Persona 5 mastered the RPG genre, now Tactica takes on strategy games

We tried out Atlus' Persona 5 Tactica at Gamescom 2023, and the upcoming strategy game spinoff channels all of the elements that make Persona great.

A pink woman wearing a white marching band-style had with a white tunic with a golden fleur de lis on the collar laughs and holds out flowers

The Persona franchise, time and again, has proven itself extremely malleable when it comes to adaptation. From Persona 4 Arena to Persona 3: Dancing in Moonlight, Persona Q: Shadow of the Labyrinth to, (most recently), Persona 5 Strikers, the Shin Megami Tensei spinoff has lent itself well to genres outside of its typical RPG social-sim nature. This is in no small part thanks to the franchise’s stylish nature, vibrant visual style, and wide cast of charismatic and likable characters (and also Goro Akechi). Now, it’s doing the same with the upcoming strategy game Persona 5 Tactica, proving that Persona can expand into any genre it chooses to.

At Gamescom, Sega/Atlus afforded me the opportunity to check out the newest genre-bending take on this fantastical world of hipster kids, nightmare creatures, and baffling lyrics. Tactica will see much-beloved moral vigilante squad The Phantom Thieves ply their trade in a whole new way, as Joker, Ryuji, Lady Ann, Morgana, Futaba and co. find themselves whisked away for another heart-stealing adventure. Only this time, as the title suggests, their escapades will be in the form of more tactical, strategic, and turn-based action.

But wait, you interrupt, aren’t the Persona titles already turn-based strategy games? Well, yes, you’re correct. But while the combat in the Persona games follows a more traditional RPG style, Persona 5 Tactica takes the top-down, turn-based tactics approach of games such as XCOM or Valkyria Chronicles, albeit with the implementation of the melee, firearm, and Persona-based abilities that are the series’ trademark.

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In events set concurrently with those of Persona 5, Tactica sees our heroes caught up in an alternate fantasy world, bedecked in the trappings of Medieval Europe around the 12th-15th Century. It is here that The Phantom Thieves become embroiled in a historical revolution, led by plucky freedom fighter Erina of the Rebel Corps. As they are wont to do, Joker and friends decide to take up arms against the greedy, immoral oppressors of Erina’s people, and thus join the rebellion in hopes of freeing the kingdom and getting back home in time for curry, coffee, and homework duties foisted by Makoto the cop.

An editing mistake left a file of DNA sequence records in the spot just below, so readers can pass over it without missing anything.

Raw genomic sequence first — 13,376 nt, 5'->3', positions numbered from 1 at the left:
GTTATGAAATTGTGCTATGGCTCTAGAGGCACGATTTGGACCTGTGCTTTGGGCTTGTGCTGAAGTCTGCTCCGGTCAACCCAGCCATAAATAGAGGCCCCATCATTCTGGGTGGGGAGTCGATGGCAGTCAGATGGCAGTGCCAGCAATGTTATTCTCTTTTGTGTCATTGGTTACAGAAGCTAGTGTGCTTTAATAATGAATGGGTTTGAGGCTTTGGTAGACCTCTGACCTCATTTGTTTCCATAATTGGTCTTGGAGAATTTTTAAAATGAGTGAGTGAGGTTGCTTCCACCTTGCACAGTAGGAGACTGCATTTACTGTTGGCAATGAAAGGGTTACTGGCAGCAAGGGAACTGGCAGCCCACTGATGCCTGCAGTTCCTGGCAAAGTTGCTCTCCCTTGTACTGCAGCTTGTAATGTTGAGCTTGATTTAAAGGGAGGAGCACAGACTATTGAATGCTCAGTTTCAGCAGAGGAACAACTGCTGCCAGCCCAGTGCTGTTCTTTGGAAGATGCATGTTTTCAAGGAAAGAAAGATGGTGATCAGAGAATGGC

In the demo, I play through several battles, guiding Joker, Morgana, and Erina as they forge a path through armies of enemy soldiers. Like most turn-based-tactics releases, the player is encouraged to plan ahead and use their moves wisely, securing effective positions on the battlefield while ensuring that the allies remain safely in cover from enemy fire. Each character can be placed freely on the battlefield within their respective movement limitations, and can take cover, retreat, or attack as the situation denotes. Cover plays a huge part in the action for both the player and the enemy, and securing the best line of sight while remaining away from the line of fire is a key part of success.

Of course, each character’s Persona has their own part to play in the fight, destroying enemy cover, boosting ally abilities, or knocking villains into open territory, lining them up for the perfect shot. Iconic battle elements such as ‘1 More,’ ‘Shift,’ and ‘All-Out Attack’ are also implemented, with the former rewarding players who do not attack during their turn, while the latter affords a singular, hugely damaging assault for a team that has successfully surrounded the opposition. It’s a cool way to ensure that, while the gameplay experience is new to the franchise, all of the recognizable tropes of Persona combat remain present and correct.

A cute chibi character shoots at another across a slew of red tiles in a dark room

Much like the Persona Q titles, Persona 5 Tactica features a chibified, cartoonish art style, lending itself very well to the whole ‘tabletop’ feel of the game (you can see that above). In keeping with this cutesy visual aesthetic, the character’s personalities are dialed up somewhat, with goofy, comical reactions from the squad. The P5 voice cast makes a welcome return, and appears to be having a lot of fun with the jovial dialogue. In my time with the build, I was only given a sneak peek at one boss, the magnificent Lady Marie, who rocked up in a bizarre bridal roadster, fawned over by her troops and with ‘Noblewoman’s Laugh’ in full effect. Frankly, she sold the game to me, though I do not know how much she will actually feature in the final release. Ohhhhhh-ho-ho-ho!

Persona 5 Tactica is already shaping up to be another fine entry in the canon of spinoff releases. Much like Persona’s ventures into fighting games and rhythm-action adventures, the player’s interest in the genre itself may be an important element as to whether Tactica is worth sticking on your radar. But, with its fully-established cast, recognizably slick aesthetic, and the promise of new allies, villains, and locales, Persona 5 Tactica is certainly looking to offer P5 fans a fresh new chapter in the lives of The Phantom Thieves, viewed from an exciting new angle.

Persona 5 Tactica launches November 17 on PC, PlayStation 4 and 5, Xbox Series X/S, Xbox One, and Nintendo Switch. Until then, it’s worth checking out our list of all the best anime games and upcoming games on PC.